It’s a hard life being an NPC. You wait around for hours for that sanctimonious vigilante whose face has been hogging all the advertising posters to come buy some swanky equipment off you, or examine your dialogue for some nuggets of information about their impending quest, but when they finally show up they ignore your forlorn pre-programmed cries and brush past… Or worse they hack your head off.
Spare a thought then for the NPCs of Arkane Studios’ stealthy assassination game, Dishonored. Whatever it said in the job description of the soldiers and prison officers of Dunwall City, it clearly failed to mention “Applicants must accept danger of dismemberment by bloodthirsty rats, possession, and be able to whistle at least four bars of ‘what shall we do with the drunken sailor?’”
Then again, maybe it did. The NPCs roaming the dark streets of steampunk city, Dunwall, aren’t the most observant of beings. In one mission, I gravely misjudged the teleporting distance from my cushy patch of shadows to the one just past the loitering guards, and found myself aparating right under their noses. With a panicked shriek I quickly flitted to behind a pillar, looking back in time to see a bemused guard scratching his head, content to disregard the shady masked man who just vanished from under his nose as the mere frolicking of a particularly large and resourceful rat.
Dishonoured follows the plight of Corvo, an assassin who seeks revenge after being framed for the brutal murder of the Empress he was technically meant to be body guarding. The first five-minutes of gameplay taken up with sunshiny skies and innocent games of hide and seek are soon replaced by the dripping walls of a dungeon and the shambling footsteps of zombie-like citizens known as “weepers”. Turns out it can be a hard life for core characters too.
Undoubtedly, the strength of Dishonored lies in its imaginative gameplay. Each level can be completed in a variety of ways: you can smash your way into a masquerade ball and redecorate the entrance hall with spinal fluid or you can swipe a party invitation off an unsuspecting guest and slip in undercover. Need to infiltrate the hotel your mark is holed up in? Blink across the rooftops and through an open window or possess an unsuspecting fish swimming in the moat to swim through a grate into the hotel’s basement.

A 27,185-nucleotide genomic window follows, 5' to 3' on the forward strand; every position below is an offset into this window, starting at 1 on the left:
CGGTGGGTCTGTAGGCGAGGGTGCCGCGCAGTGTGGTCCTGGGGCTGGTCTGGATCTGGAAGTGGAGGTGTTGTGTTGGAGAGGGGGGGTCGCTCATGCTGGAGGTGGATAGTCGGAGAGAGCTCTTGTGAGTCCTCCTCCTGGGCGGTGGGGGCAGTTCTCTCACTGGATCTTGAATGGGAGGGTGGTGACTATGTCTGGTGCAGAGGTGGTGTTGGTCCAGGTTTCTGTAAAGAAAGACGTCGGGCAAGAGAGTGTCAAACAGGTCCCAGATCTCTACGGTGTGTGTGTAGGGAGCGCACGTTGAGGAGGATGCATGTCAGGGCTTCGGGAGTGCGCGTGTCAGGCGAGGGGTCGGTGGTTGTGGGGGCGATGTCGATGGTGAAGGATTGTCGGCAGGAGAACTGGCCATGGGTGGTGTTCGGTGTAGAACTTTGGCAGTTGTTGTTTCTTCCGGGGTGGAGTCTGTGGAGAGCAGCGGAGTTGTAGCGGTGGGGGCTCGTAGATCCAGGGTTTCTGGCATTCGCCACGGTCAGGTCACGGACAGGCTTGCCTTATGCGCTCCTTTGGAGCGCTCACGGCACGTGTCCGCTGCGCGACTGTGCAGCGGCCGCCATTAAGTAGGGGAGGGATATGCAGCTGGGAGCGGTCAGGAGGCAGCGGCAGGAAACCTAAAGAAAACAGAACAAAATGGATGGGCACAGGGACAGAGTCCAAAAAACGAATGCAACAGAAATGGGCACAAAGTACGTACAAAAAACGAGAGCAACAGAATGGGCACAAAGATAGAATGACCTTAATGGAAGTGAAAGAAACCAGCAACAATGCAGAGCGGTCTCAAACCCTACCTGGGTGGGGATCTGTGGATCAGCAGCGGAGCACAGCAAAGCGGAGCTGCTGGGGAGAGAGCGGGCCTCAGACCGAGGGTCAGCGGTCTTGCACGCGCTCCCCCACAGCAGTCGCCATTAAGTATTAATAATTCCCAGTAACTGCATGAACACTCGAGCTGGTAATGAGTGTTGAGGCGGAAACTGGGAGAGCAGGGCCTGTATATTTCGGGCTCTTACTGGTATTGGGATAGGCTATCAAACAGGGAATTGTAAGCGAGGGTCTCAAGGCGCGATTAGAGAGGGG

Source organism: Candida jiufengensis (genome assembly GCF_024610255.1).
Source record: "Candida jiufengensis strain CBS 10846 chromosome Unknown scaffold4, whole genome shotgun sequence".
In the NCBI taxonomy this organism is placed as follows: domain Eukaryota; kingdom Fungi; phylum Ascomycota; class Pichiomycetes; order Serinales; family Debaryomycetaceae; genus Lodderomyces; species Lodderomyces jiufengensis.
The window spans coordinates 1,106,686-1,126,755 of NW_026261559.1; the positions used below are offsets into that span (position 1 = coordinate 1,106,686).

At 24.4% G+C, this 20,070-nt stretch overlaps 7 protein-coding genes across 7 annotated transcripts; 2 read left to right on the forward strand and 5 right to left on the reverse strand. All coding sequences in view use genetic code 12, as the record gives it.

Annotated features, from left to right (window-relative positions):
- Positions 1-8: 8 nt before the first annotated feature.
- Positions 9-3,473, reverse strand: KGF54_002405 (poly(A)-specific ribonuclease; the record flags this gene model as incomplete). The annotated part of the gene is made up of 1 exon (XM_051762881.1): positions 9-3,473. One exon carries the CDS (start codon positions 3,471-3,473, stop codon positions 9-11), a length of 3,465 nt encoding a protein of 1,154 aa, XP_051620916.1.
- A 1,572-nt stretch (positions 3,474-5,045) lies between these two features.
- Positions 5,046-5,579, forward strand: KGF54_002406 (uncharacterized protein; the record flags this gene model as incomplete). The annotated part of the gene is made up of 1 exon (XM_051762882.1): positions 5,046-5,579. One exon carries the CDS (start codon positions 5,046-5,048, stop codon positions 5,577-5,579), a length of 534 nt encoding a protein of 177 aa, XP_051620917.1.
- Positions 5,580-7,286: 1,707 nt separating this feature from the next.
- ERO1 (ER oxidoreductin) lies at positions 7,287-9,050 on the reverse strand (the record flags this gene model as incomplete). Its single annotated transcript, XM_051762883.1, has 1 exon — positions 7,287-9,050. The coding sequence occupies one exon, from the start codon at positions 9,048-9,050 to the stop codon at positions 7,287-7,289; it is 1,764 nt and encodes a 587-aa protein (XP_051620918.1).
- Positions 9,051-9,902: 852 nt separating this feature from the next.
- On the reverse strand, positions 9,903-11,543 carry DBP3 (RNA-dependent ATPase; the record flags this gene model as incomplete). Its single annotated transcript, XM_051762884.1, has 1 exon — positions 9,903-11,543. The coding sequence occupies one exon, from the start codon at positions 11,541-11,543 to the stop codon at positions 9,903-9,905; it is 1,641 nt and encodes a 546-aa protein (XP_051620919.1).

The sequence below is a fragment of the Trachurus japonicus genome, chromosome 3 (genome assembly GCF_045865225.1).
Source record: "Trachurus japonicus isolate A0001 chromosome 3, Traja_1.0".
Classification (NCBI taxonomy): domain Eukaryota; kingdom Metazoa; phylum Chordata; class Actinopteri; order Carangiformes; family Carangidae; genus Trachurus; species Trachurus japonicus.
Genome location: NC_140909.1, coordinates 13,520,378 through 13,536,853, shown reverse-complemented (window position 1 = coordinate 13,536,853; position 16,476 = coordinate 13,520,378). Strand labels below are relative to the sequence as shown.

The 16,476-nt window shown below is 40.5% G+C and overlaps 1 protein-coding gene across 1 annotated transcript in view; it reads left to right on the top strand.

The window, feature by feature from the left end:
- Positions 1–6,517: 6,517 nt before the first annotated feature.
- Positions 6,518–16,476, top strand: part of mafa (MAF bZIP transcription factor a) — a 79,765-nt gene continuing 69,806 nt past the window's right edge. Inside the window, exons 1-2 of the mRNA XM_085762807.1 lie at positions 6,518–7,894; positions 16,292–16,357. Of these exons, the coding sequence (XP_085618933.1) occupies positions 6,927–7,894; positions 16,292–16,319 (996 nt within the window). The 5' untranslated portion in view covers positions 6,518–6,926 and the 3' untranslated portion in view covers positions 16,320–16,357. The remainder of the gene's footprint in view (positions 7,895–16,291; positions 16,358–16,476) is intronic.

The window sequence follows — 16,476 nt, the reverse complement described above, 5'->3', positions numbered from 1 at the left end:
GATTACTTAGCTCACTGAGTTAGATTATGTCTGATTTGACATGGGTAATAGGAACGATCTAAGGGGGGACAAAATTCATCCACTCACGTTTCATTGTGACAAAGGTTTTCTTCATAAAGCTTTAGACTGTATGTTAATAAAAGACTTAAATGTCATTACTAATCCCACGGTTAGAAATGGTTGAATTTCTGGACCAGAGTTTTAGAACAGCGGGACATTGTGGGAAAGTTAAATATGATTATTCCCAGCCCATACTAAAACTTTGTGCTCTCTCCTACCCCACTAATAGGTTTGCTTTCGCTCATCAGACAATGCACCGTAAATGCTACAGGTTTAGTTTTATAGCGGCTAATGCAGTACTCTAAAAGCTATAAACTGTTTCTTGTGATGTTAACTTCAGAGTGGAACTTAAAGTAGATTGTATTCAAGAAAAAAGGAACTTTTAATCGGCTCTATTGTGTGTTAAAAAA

Magic really is crucial (there’s a nifty achievement for completing the story with no spells, but what’s the fun in that?). The abilities Corvo wields are a potent mix of explosive combat and creative cunning. When mastered, players are rewarded with complete control of time and space, meaning with a flick of L2 you can stop time, possess the unlucky guard who just fired his pistol in your face, and walk him straight into the path of his own suspended bullet. With the world still in suspended animation around you, you can then blink a safe distance away to the rooftops above, ready to unpause time, grab your popcorn and watch the ensuing chaos. It’s a technical marvel.
The beauty of this is the glorious satisfaction of playing a game that actually lets you play it, not just cajoling you down the single track of scripted levels like a reluctant horse bridled with blinkers. The freedom of crafting your own route and set-pieces is one of the game’s main successes, giving the player absolute autonomy and forcing you to pay attention to every scrap of detail in the world around you. You have to work for the answers to complicated predicaments, and each of Dishonored’s nine levels become a playground littered with opportunities for you to build glorious combos with your powers, and ransack hidden rooftops for clues to achieve your goals.
It’s a shame then that with such dynamic skillsets the actual dialogue of Dishonored is so bland. The world is so rich that it screams out for a story to match, but the trouble with a silent protagonist is he becomes the epitome of THAT nightmare guy you’d hate to sit next to at a dinner party. You know, the strong, silent type who can’t hold a conversation and, in the case of Corvo, only seems to want to eat tinned sardines he finds in sewers.
Whilst this lack of character is a deliberate ploy designed to make you project your own personality upon Corvo’s mute canvas, it actually does the opposite, preventing players from immersing themselves fully in the gameplay. What’s more, being dragged back between missions to your allies’ HQ (a rundown pub, because ALL the best plans are hatched over a pint of beer) seriously drags the pacing. It’s a shame that amid such a talented vocal cast as Mad Men’s John Slattery and Lord of the Rings’ Brad Dourif, Corvo himself is unable to find his voice.
Still, the last time we were treated to the sight of a man in an iron mask swashbuckling his way through a corrupted city, it turned out to be the choirboy face of a young Leonardo Di Caprio. Fourteen years on, Dishonored delivers an experience that is far more satisfying, mixing the decadence of Victorian London with the corruption of a dystopian state and a generous helping of arcane magic thrown in for good measure. It has revitalised first-person gaming, breaking away from the generic storm-through-pre-set-levels-and-release-all-those-stabbitty-stab-urges-you’ve-been-bottling-up to create something truly unique, compelling and downright addictive.